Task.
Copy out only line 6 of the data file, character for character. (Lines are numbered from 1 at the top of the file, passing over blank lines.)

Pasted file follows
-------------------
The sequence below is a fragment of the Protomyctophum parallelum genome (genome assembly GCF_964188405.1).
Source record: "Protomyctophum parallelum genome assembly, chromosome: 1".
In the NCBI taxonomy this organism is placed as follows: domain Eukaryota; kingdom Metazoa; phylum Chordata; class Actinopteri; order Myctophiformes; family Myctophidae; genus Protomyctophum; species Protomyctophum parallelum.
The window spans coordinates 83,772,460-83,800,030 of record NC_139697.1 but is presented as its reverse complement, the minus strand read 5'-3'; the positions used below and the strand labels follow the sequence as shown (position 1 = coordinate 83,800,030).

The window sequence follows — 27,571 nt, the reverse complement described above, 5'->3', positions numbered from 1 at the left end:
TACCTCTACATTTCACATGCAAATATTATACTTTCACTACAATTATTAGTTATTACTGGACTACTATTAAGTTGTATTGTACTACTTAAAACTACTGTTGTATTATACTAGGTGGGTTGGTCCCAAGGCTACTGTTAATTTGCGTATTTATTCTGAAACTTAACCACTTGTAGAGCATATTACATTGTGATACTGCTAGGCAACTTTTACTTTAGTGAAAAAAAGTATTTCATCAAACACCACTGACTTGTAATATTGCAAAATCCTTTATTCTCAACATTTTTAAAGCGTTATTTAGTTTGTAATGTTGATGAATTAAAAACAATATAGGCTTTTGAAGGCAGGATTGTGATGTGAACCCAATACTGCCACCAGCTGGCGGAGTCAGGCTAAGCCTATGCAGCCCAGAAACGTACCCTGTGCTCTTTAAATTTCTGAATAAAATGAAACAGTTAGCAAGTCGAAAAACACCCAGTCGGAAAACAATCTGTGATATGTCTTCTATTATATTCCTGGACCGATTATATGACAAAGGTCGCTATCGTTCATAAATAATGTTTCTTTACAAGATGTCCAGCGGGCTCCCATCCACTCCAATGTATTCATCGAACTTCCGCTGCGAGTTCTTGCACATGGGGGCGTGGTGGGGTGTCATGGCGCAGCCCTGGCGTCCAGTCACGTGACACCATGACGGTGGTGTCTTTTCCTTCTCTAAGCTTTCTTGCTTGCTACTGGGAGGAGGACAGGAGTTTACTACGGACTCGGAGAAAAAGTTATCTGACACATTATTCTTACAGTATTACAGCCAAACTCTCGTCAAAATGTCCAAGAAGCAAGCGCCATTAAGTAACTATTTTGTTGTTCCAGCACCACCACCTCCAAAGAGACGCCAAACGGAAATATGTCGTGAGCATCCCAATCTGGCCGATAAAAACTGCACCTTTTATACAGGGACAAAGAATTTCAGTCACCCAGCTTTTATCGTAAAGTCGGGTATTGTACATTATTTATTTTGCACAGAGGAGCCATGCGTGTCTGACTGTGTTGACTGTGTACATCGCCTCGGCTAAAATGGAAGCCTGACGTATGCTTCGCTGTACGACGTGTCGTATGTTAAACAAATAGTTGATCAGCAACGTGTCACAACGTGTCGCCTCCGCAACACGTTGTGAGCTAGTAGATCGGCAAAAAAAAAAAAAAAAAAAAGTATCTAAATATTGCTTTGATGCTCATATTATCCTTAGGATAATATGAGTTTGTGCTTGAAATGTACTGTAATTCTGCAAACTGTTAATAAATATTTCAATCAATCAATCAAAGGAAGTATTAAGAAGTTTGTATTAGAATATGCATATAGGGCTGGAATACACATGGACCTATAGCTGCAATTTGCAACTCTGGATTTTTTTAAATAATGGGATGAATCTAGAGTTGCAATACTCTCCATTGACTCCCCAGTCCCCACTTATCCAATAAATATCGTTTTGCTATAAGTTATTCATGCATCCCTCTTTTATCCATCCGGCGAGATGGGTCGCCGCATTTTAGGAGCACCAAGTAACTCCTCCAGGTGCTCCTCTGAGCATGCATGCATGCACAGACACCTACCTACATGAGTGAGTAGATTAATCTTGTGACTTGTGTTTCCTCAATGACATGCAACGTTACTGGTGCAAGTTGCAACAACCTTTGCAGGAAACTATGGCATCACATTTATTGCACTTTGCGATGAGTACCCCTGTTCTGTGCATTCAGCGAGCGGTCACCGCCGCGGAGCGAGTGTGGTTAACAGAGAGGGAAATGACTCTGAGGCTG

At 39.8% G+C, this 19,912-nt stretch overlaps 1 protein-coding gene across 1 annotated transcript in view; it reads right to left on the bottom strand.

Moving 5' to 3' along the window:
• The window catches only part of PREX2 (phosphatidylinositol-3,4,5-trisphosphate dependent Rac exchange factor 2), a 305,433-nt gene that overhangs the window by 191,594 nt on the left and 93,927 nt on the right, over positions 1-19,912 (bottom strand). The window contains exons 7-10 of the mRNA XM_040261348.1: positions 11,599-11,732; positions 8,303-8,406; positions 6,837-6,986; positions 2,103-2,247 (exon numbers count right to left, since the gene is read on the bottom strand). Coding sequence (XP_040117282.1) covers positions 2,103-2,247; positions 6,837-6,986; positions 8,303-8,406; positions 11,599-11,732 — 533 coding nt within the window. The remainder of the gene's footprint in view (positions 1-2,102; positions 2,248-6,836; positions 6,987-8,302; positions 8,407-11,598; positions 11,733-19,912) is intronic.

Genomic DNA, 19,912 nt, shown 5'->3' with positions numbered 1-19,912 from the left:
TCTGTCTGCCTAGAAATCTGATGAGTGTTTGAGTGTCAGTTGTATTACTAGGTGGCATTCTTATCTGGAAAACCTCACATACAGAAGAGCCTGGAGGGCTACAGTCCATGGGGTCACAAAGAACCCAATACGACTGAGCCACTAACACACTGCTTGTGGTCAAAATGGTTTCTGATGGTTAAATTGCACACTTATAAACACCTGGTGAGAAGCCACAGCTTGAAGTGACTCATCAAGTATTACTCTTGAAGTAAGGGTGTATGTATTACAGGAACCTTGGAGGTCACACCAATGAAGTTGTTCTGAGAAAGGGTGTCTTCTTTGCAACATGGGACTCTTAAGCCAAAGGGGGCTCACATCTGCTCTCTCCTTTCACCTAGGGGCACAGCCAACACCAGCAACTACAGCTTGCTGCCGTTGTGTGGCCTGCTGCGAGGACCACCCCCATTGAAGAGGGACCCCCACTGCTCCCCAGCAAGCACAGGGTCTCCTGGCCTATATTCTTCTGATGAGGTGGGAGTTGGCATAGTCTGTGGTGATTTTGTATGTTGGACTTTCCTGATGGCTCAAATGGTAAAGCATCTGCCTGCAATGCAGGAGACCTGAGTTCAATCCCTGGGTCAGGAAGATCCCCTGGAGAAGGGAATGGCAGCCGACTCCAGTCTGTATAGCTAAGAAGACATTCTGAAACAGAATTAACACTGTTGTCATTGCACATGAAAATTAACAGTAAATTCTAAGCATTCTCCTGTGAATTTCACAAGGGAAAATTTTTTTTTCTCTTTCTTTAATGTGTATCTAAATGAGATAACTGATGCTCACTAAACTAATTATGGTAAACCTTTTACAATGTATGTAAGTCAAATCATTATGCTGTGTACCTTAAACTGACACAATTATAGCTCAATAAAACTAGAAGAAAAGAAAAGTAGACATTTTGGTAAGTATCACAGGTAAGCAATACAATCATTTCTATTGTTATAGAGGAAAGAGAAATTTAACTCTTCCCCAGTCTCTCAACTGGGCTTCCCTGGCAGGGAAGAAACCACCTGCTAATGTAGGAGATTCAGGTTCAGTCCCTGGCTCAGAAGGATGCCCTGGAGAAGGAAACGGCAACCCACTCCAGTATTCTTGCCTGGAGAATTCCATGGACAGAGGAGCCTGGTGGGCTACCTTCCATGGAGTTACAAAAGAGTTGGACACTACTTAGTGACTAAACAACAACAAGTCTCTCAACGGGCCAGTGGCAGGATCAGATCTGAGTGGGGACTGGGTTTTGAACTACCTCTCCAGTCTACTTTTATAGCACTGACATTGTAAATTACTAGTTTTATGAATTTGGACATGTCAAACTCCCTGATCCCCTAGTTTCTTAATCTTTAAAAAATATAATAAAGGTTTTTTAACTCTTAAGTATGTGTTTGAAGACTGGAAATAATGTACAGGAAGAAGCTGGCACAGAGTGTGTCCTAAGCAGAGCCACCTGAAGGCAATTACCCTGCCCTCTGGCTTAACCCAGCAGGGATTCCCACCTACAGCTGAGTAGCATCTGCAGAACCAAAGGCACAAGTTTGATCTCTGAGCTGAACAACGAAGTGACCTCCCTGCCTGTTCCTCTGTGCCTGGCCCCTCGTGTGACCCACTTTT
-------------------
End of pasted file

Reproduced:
TACCTCTACATTTCACATGCAAATATTATACTTTCACTACAATTATTAGTTATTACTGGACTACTATTAAGTTGTATTGTACTACTTAAAACTACTGTTGTATTATACTAGGTGGGTTGGTCCCAAGGCTACTGTTAATTTGCGTATTTATTCTGAAACTTAACCACTTGTAGAGCATATTACATTGTGATACTGCTAGGCAACTTTTACTTTAGTGAAAAAAAGTATTTCATCAAACACCACTGACTTGTAATATTGCAAAATCCTTTATTCTCAACATTTTTAAAGCGTTATTTAGTTTGTAATGTTGATGAATTAAAAACAATATAGGCTTTTGAAGGCAGGATTGTGATGTGAACCCAATACTGCCACCAGCTGGCGGAGTCAGGCTAAGCCTATGCAGCCCAGAAACGTACCCTGTGCTCTTTAAATTTCTGAATAAAATGAAACAGTTAGCAAGTCGAAAAACACCCAGTCGGAAAACAATCTGTGATATGTCTTCTATTATATTCCTGGACCGATTATATGACAAAGGTCGCTATCGTTCATAAATAATGTTTCTTTACAAGATGTCCAGCGGGCTCCCATCCACTCCAATGTATTCATCGAACTTCCGCTGCGAGTTCTTGCACATGGGGGCGTGGTGGGGTGTCATGGCGCAGCCCTGGCGTCCAGTCACGTGACACCATGACGGTGGTGTCTTTTCCTTCTCTAAGCTTTCTTGCTTGCTACTGGGAGGAGGACAGGAGTTTACTACGGACTCGGAGAAAAAGTTATCTGACACATTATTCTTACAGTATTACAGCCAAACTCTCGTCAAAATGTCCAAGAAGCAAGCGCCATTAAGTAACTATTTTGTTGTTCCAGCACCACCACCTCCAAAGAGACGCCAAACGGAAATATGTCGTGAGCATCCCAATCTGGCCGATAAAAACTGCACCTTTTATACAGGGACAAAGAATTTCAGTCACCCAGCTTTTATCGTAAAGTCGGGTATTGTACATTATTTATTTTGCACAGAGGAGCCATGCGTGTCTGACTGTGTTGACTGTGTACATCGCCTCGGCTAAAATGGAAGCCTGACGTATGCTTCGCTGTACGACGTGTCGTATGTTAAACAAATAGTTGATCAGCAACGTGTCACAACGTGTCGCCTCCGCAACACGTTGTGAGCTAGTAGATCGGCAAAAAAAAAAAAAAAAAAAAGTATCTAAATATTGCTTTGATGCTCATATTATCCTTAGGATAATATGAGTTTGTGCTTGAAATGTACTGTAATTCTGCAAACTGTTAATAAATATTTCAATCAATCAATCAAAGGAAGTATTAAGAAGTTTGTATTAGAATATGCATATAGGGCTGGAATACACATGGACCTATAGCTGCAATTTGCAACTCTGGATTTTTTTAAATAATGGGATGAATCTAGAGTTGCAATACTCTCCATTGACTCCCCAGTCCCCACTTATCCAATAAATATCGTTTTGCTATAAGTTATTCATGCATCCCTCTTTTATCCATCCGGCGAGATGGGTCGCCGCATTTTAGGAGCACCAAGTAACTCCTCCAGGTGCTCCTCTGAGCATGCATGCATGCACAGACACCTACCTACATGAGTGAGTAGATTAATCTTGTGACTTGTGTTTCCTCAATGACATGCAACGTTACTGGTGCAAGTTGCAACAACCTTTGCAGGAAACTATGGCATCACATTTATTGCACTTTGCGATGAGTACCCCTGTTCTGTGCATTCAGCGAGCGGTCACCGCCGCGGAGCGAGTGTGGTTAACAGAGAGGGAAATGACTCTGAGGCTG